Many fans have already projected that the next man up plan will allow Dexter McCluster to walk via free agency and his replacement will be the newly acquired WR Weston Dressler from the Canadian Football league. A 5-7 dynamo, Dressler played in 21 games this past season including the Grey Cup, which Saskatchewan won 45-23. Five out of the past six seasons, Dressler has gained 1,000 yards or more receiving. He could be a wash… but he has the potential to be the most exciting addition to the 2014 roster.
The Chiefs may not be getting rid of the speedy butter fingered Donnie Avery “this” offseason for cap reasons but, the trade that sent WR Jon Baldwin to San Francisco in exchange A.J. Jenkins could turn out to be a boon. AA’s Joseph Hoyt, in his piece called, “Why A.J. Jenkins Will Break Out Next Season” said,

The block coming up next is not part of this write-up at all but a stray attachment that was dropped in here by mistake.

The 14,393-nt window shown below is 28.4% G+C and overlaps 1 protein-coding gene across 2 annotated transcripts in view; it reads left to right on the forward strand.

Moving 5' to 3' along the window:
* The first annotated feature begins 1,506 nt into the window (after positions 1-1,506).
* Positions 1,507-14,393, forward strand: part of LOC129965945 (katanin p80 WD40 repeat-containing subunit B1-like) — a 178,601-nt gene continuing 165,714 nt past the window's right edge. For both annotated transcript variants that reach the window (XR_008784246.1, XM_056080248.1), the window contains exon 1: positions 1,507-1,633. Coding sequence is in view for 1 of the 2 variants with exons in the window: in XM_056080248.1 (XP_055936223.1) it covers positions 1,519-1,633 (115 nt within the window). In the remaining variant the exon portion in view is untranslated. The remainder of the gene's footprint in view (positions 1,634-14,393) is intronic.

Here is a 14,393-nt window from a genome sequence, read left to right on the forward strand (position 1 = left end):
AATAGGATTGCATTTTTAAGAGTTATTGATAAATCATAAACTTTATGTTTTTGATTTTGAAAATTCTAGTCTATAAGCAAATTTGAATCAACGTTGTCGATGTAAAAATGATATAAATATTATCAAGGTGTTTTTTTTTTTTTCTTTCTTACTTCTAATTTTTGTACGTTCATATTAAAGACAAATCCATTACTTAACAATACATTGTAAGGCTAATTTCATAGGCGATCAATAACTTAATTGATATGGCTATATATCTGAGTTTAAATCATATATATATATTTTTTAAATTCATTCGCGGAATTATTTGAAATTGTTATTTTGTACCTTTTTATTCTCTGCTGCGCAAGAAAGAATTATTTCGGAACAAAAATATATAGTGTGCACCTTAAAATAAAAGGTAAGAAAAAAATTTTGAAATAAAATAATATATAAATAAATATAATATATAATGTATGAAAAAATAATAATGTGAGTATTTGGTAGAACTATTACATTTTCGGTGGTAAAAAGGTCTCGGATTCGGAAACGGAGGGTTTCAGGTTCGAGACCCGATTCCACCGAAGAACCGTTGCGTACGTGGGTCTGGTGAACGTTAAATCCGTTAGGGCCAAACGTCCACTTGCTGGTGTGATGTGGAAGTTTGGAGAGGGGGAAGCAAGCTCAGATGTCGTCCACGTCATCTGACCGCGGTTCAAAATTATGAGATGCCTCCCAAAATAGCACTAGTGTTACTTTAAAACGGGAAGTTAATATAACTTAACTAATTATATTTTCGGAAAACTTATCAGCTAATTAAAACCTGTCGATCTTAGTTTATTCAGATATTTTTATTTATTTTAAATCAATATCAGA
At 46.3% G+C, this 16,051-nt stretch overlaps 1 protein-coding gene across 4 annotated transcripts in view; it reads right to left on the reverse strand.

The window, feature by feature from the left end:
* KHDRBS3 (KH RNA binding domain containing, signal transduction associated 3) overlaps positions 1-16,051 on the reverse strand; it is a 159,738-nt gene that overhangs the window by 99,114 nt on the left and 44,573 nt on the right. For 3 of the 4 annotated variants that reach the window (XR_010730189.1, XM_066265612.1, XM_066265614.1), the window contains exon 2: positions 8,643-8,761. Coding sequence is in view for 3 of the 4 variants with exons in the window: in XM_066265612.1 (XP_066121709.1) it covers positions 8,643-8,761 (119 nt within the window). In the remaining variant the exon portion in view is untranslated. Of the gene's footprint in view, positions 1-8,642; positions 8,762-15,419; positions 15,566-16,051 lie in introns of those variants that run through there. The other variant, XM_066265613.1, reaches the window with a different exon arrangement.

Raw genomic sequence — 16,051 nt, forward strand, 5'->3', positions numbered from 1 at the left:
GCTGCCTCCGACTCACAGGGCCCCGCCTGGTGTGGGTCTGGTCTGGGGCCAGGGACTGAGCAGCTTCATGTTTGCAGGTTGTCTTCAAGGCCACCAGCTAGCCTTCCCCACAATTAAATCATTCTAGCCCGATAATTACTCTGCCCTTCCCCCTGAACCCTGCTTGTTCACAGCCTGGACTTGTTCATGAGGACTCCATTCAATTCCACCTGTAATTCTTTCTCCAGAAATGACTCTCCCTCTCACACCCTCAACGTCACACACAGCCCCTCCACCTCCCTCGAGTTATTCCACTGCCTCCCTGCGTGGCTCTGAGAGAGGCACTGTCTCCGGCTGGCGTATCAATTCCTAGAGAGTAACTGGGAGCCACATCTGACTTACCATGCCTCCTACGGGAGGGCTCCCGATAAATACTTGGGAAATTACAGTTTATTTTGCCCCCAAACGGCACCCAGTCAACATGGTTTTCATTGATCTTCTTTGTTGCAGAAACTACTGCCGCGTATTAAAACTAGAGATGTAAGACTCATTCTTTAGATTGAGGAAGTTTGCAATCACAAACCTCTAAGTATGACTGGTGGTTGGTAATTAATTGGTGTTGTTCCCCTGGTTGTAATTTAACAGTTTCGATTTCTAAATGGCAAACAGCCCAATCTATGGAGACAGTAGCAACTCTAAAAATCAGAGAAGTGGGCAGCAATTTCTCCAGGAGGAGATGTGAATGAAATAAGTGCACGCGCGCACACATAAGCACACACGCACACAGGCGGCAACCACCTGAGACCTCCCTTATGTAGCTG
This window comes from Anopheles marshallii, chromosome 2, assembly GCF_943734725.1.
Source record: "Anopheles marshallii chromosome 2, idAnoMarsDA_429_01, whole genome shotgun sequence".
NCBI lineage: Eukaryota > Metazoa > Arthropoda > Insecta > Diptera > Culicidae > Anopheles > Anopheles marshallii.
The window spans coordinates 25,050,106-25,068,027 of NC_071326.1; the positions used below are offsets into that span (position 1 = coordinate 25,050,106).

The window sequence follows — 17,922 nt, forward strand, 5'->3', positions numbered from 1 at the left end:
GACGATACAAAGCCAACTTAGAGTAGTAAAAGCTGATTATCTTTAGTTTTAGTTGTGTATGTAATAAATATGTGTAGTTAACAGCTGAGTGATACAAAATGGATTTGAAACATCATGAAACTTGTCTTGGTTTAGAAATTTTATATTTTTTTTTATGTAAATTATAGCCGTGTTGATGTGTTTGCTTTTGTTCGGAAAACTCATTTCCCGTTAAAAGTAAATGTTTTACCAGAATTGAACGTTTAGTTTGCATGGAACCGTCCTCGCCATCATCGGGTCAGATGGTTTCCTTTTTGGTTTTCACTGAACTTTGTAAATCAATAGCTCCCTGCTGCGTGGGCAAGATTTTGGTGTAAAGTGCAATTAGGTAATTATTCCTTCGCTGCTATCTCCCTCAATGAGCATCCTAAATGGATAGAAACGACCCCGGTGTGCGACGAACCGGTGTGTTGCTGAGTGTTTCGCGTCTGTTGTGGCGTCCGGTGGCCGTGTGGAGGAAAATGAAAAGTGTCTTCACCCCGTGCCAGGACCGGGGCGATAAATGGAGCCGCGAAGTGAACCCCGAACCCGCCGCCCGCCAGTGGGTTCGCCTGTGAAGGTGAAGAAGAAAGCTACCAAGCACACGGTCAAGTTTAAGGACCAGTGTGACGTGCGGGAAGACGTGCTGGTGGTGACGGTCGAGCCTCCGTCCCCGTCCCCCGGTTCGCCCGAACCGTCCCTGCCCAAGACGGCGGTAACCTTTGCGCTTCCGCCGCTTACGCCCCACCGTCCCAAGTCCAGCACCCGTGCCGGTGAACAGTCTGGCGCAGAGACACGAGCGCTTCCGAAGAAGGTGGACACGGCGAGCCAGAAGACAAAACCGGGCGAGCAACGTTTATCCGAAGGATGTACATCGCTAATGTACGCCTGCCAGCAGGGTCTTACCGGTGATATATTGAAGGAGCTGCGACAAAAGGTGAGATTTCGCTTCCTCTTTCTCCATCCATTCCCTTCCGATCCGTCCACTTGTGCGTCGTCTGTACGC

“Jenkins needed time to adjust in an NFL setting with a team of veterans guiding him on how to be a successful NFL player. In San Francisco, Jenkins wasn’t afforded that luxury. He was on a team with a championship window that couldn’t wait to see if he would develop… However, this is his third season catching passes from quarterback Alex Smith. A continuity and relationship between the two in practice has surely developed. With time on his side, this could be the season for Jenkins to breakout and, once again, show the world of his skills as an NFL wideout.”